What do we need all these nuclear weapons for? What good have they ever done? I mean, we have so many, and don’t you know the Cold War is over?
Supporters of radical cuts to the U.S. nuclear arsenal have become so confident and cocky in the case for ever more cuts that they no longer even bother to make the case. Foreign Policy’s Blake Hounshell takes a break from Twitter to offer the graph below comparing the U.S. arsenal to North Korea’s. “Call me crazy, but I think we can handle the cuts,” he says.
I don’t think he’s crazy, just lazy. I’m sure Hounshell has little respect for the views of knuckle-dragging neocons like me, so I will defer to Gen. Brent Scowcroft, who endorsed the reductions of the New START treaty, but only when tied to the modernization of the U.S. nuclear deterrent:
“(Given) the clear risks and the elusive benefits inherent in additional deep cuts, the burden of proof should be on those who advocate such reductions to demonstrate exactly how and why such cuts would serve to enhance U.S. security. Absent such a demonstration, we should not pursue additional cuts in the mistaken belief that fewer is ipso facto better.” (emphasis added)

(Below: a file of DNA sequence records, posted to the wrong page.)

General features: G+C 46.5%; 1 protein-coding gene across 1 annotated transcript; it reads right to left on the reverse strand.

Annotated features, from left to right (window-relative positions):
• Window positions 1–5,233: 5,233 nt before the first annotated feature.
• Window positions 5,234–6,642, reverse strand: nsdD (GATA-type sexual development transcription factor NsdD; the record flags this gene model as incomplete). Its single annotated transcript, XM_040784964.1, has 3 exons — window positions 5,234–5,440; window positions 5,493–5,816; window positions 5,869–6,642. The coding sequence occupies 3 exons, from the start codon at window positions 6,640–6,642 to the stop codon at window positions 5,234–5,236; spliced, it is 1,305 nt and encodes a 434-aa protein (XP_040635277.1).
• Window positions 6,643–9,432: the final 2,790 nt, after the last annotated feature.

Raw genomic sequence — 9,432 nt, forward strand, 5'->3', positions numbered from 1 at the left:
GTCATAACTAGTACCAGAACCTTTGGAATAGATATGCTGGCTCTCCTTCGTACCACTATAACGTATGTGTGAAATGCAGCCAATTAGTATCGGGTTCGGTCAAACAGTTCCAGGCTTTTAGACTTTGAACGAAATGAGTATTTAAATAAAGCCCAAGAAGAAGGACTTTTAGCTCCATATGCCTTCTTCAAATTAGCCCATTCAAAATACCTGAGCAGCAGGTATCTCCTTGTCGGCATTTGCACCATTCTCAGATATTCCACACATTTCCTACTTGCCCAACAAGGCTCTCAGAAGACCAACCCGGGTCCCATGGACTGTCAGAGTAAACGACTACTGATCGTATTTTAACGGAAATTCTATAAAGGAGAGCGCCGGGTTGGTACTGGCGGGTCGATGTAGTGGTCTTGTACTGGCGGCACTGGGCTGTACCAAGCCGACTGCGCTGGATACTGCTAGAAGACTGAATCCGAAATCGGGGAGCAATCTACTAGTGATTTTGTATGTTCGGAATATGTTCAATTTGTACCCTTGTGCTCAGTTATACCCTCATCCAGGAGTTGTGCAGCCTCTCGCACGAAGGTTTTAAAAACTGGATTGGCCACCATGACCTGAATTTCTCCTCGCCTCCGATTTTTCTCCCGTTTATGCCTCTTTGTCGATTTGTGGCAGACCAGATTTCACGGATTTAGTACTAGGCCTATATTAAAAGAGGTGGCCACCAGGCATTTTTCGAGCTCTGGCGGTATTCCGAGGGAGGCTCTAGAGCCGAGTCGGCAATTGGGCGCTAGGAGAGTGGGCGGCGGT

Of course the Obama administration has since demonstrated its commitment to modernize our nuclear forces was nothing more than an empty promise offered to jam through a treaty that offered the United States no discernible benefits. And without modernization, the U.S. nuclear stockpile will necessarily rely on quantity of warheads, since the quality of those warheads cannot be assured.
Our warheads are no longer tested (unfortunately) and they are old and getting older. On the other hand, Russia, China, and Pakistan all have significantly-sized nuclear arsenals that are improving in quality. Our nuclear arsenal exists to uphold the world order, North Korea’s exists merely to terrorize its neighbors and blackmail the United States—comparing the two doesn’t make a lot of sense. And finally, the size of our nuclear force allows the United States to target military combatants rather than civilians—counterforce targeting rather than countervalue targeting. I’m fine with targeting civilians; Hounshell and his allies may feel differently, though.
Republicans foolishly allowed the New START treaty to be ratified with just a promise of future dollars for modernization. They won’t make that mistake again. If Obama wants more nuke cuts, Republicans will quite reasonably ask him to make a better case than the chart below offers—and they will demand real modernization as the price.